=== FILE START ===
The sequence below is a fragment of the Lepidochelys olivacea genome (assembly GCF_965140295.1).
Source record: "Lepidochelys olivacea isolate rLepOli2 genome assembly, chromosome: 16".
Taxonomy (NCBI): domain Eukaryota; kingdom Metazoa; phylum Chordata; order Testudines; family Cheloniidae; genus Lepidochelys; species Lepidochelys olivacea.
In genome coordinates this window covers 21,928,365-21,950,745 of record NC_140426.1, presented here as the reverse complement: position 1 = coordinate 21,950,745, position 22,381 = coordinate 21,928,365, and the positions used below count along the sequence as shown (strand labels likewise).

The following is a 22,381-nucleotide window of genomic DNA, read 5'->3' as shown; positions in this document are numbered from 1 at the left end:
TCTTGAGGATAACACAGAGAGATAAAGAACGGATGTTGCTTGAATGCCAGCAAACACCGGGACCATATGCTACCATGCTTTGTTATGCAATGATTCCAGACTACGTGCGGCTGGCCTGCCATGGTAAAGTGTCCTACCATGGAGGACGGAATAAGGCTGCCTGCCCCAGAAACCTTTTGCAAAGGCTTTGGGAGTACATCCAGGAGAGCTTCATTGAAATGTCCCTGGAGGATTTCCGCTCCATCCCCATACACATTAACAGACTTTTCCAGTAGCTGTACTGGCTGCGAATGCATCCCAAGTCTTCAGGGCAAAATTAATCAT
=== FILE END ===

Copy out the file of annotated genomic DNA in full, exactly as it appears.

The sequence below is a fragment of the Lepidochelys olivacea genome (assembly GCF_965140295.1).
Source record: "Lepidochelys olivacea isolate rLepOli2 genome assembly, chromosome: 16".
Taxonomy (NCBI): domain Eukaryota; kingdom Metazoa; phylum Chordata; order Testudines; family Cheloniidae; genus Lepidochelys; species Lepidochelys olivacea.
In genome coordinates this window covers 21,928,365-21,950,745 of record NC_140426.1, presented here as the reverse complement: position 1 = coordinate 21,950,745, position 22,381 = coordinate 21,928,365, and the positions used below count along the sequence as shown (strand labels likewise).

The following is a 22,381-nucleotide window of genomic DNA, read 5'->3' as shown; positions in this document are numbered from 1 at the left end:
TCTTGAGGATAACACAGAGAGATAAAGAACGGATGTTGCTTGAATGCCAGCAAACACCGGGACCATATGCTACCATGCTTTGTTATGCAATGATTCCAGACTACGTGCGGCTGGCCTGCCATGGTAAAGTGTCCTACCATGGAGGACGGAATAAGGCTGCCTGCCCCAGAAACCTTTTGCAAAGGCTTTGGGAGTACATCCAGGAGAGCTTCATTGAAATGTCCCTGGAGGATTTCCGCTCCATCCCCATACACATTAACAGACTTTTCCAGTAGCTGTACTGGCTGCGAATGCATCCCAAGTCTTCAGGGCAAAATTAATCAT